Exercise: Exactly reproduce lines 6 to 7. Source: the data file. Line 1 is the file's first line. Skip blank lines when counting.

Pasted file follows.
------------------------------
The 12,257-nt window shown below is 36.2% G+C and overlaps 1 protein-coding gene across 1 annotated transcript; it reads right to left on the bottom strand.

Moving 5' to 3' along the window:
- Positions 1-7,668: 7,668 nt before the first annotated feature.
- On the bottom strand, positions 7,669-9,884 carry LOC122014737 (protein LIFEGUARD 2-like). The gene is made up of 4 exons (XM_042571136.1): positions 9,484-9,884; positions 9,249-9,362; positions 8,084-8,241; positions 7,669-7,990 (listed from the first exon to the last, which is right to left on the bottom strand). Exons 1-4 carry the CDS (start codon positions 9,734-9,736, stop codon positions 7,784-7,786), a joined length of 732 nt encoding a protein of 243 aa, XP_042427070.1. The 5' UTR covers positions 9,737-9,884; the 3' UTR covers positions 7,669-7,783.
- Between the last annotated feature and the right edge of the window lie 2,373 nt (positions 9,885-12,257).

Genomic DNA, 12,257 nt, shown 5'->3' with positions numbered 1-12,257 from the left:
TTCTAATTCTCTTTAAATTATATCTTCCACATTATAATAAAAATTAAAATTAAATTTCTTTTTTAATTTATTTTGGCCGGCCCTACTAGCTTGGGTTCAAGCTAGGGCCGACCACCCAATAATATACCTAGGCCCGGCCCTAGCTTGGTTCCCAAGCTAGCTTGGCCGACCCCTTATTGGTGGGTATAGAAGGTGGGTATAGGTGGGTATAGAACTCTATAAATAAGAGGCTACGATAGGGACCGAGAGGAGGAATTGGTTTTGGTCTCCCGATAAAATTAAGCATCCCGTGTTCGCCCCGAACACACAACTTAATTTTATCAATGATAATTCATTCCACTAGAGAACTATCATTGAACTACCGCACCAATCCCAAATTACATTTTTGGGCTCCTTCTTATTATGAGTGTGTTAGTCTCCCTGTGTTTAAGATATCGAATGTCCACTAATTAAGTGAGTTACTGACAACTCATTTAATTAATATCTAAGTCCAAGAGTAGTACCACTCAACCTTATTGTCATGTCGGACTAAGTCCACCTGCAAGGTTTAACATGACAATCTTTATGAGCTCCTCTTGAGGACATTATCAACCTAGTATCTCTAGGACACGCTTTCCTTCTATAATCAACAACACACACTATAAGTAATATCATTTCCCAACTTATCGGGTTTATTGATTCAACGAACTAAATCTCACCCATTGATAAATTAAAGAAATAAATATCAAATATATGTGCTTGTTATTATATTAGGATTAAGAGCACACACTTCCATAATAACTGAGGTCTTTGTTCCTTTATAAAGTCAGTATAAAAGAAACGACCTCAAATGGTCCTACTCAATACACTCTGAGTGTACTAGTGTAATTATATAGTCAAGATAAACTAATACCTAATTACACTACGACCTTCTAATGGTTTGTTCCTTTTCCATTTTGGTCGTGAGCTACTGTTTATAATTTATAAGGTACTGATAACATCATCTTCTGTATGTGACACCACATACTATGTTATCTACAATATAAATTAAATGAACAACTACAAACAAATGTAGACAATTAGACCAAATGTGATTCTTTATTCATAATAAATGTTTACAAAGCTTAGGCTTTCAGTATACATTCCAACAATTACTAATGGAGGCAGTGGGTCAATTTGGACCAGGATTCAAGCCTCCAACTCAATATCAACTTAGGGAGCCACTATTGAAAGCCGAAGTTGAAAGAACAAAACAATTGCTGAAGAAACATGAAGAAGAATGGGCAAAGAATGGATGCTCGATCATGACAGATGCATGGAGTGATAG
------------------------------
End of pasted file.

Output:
Genomic DNA, 12,257 nt, shown 5'->3' with positions numbered 1-12,257 from the left:
TTCTAATTCTCTTTAAATTATATCTTCCACATTATAATAAAAATTAAAATTAAATTTCTTTTTTAATTTATTTTGGCCGGCCCTACTAGCTTGGGTTCAAGCTAGGGCCGACCACCCAATAATATACCTAGGCCCGGCCCTAGCTTGGTTCCCAAGCTAGCTTGGCCGACCCCTTATTGGTGGGTATAGAAGGTGGGTATAGGTGGGTATAGAACTCTATAAATAAGAGGCTACGATAGGGACCGAGAGGAGGAATTGGTTTTGGTCTCCCGATAAAATTAAGCATCCCGTGTTCGCCCCGAACACACAACTTAATTTTATCAATGATAATTCATTCCACTAGAGAACTATCATTGAACTACCGCACCAATCCCAAATTACATTTTTGGGCTCCTTCTTATTATGAGTGTGTTAGTCTCCCTGTGTTTAAGATATCGAATGTCCACTAATTAAGTGAGTTACTGACAACTCATTTAATTAATATCTAAGTCCAAGAGTAGTACCACTCAACCTTATTGTCATGTCGGACTAAGTCCACCTGCAAGGTTTAACATGACAATCTTTATGAGCTCCTCTTGAGGACATTATCAACCTAGTATCTCTAGGACACGCTTTCCTTCTATAATCAACAACACACACTATAAGTAATATCATTTCCCAACTTATCGGGTTTATTGATTCAACGAACTAAATCTCACCCATTGATAAATTAAAGAAATAAATATCAAATATATGTGCTTGTTATTATATTAGGATTAAGAGCACACACTTCCATAATAACTGAGGTCTTTGTTCCTTTATAAAGTCAGTATAAAAGAAACGACCTCAAATGGTCCTACTCAATACACTCTGAGTGTACTAGTGTAATTATATAGTCAAGATAAACTAATACCTAATTACACTACGACCTTCTAATGGTTTGTTCCTTTTCCATTTTGGTCGTGAGCTACTGTTTATAATTTATAAGGTACTGATAACATCATCTTCTGTATGTGACACCACATACTATGTTATCTACAATATAAATTAAATGAACAACTACAAACAAATGTAGACAATTAGACCAAATGTGATTCTTTATTCATAATAAATGTTTACAAAGCTTAGGCTTTCAGTATACATTCCAACAATTACTAATGGAGGCAGTGGGTCAATTTGGACCAGGATTCAAGCCTCCAACTCAATATCAACTTAGGGAGCCACTATTGAAAGCCGAAGTTGAAAGAACAAAACAATTGCTGAAGAAACATGAAGAAGAATGGGCAAAGAATGGATGCTCGATCATGACAGATGCATGGAGTGATAG